People doing this job may have higher risk of symptomless COVID-19

In a recent study at Harvard University and elsewhere, researchers found that grocery store employees are likely to be at heightened risk of COVID-19 infection.

Moreover, employees in customer-facing roles are 5 times as likely to test positive as their colleagues in other positions.

Among those testing positive, three out of four had no symptoms, which suggests these key workers could be an important reservoir of infection.

The study is published in the journal Occupational & Environmental Medicine. One author is Fan-Yun Lan.

Previous research focusing on essential/key workers has largely focused on healthcare workers.

In the study, the team studied 104 employees of one grocery store in Boston, Massachusetts.

Each employee was tested for COVID-19 infection in May this year as part of a mandatory testing policy across Boston.

But before doing so, they completed detailed questionnaires on: their lifestyle; medical history; employment history; working patterns and role at the store; commuting to and from work; and the protective measures they were able to take against infection at work.

They were also asked to provide information on COVID-19, including any symptoms and exposure to anyone with confirmed SARS-CoV-2 over the past 14 days.

The team found one in five (21 out of 104) workers tested positive for SARS-CoV-2, indicating a prevalence of 20% at that point in time.

This was significantly higher than the prevalence of the infection in the local community at the time: 0.9-1.3%.

Three out of four of those testing positive (76%) had no symptoms. And of those testing positive, most (91%) had a customer-facing role compared with 59% of those testing negative.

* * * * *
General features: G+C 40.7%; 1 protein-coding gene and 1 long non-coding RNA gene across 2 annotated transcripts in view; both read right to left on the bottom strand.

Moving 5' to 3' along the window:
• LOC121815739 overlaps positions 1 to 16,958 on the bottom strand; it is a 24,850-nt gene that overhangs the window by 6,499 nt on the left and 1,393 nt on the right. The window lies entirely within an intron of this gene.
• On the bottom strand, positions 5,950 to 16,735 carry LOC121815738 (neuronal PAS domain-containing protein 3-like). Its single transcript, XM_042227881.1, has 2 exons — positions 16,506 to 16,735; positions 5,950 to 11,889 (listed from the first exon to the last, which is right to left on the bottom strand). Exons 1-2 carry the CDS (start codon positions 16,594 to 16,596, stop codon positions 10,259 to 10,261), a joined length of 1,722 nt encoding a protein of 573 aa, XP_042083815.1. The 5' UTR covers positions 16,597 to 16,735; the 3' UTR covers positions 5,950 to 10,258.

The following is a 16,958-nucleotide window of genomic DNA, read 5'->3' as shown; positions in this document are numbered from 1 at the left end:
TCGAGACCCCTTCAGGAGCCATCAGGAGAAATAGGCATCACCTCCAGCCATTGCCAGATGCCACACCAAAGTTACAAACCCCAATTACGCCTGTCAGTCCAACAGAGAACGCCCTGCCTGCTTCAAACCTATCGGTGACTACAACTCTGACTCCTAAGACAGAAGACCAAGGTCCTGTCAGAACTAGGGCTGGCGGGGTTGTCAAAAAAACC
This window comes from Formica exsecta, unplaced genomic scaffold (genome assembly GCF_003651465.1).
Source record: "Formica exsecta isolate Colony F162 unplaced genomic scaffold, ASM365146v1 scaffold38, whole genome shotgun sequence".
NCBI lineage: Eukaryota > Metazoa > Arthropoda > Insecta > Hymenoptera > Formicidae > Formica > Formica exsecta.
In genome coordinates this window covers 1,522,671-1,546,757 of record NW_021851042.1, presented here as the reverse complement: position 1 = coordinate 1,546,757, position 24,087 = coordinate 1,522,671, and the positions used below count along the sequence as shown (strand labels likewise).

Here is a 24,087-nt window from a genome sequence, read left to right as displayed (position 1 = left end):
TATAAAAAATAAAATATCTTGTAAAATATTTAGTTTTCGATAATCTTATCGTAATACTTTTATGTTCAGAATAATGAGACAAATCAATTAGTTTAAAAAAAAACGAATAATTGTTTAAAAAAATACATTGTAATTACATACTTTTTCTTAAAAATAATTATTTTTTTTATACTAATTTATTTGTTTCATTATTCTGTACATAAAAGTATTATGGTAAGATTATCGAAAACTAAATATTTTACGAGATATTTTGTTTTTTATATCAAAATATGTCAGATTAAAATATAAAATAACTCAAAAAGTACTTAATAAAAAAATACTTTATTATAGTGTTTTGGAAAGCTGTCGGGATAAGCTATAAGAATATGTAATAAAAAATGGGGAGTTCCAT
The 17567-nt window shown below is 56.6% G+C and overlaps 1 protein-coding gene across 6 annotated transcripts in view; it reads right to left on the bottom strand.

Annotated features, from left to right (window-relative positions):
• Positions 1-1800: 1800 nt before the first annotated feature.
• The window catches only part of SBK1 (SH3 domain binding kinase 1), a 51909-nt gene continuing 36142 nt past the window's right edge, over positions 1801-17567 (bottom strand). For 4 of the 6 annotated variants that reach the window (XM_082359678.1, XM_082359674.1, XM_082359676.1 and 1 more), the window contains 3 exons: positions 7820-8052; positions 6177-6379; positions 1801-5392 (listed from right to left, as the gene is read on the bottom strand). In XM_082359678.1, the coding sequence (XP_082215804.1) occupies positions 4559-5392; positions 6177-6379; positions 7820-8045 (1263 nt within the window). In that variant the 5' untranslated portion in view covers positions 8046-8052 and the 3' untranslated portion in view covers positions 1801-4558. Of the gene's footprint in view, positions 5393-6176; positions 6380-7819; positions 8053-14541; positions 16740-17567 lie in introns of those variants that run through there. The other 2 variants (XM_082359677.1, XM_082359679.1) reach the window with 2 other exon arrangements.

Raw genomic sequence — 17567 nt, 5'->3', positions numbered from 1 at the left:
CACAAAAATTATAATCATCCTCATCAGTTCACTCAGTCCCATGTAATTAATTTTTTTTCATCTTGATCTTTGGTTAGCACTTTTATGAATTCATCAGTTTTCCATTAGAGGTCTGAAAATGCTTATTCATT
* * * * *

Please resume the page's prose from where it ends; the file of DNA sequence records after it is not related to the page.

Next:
The researchers also found workers in customer-facing roles were five times more likely to test positive than their colleagues in other types of role

Those in supervisory roles were six times more likely to do so.

Ninety-nine employees filled in the mental health questionnaires: 24 workers reported at least mild anxiety.

Only half (46%) of them said they were able to practice social distancing consistently at work, whereas most (76%) of those who weren’t anxious were able to do so.

Those able to commute on foot, by bike, or in their own car were 90% less likely to report depressive symptoms.

The team says that essential workers are infected with SARS-CoV-2, they may become a big transmission source for the community they serve.

The findings support the policy recommendations that employers and government officials should take action on implementing preventive strategies and administrative arrangements, such as methods to reduce interpersonal contact, repeat, and routine SARS-CoV-2 employee testing, to ensure the health and safety of essential workers.

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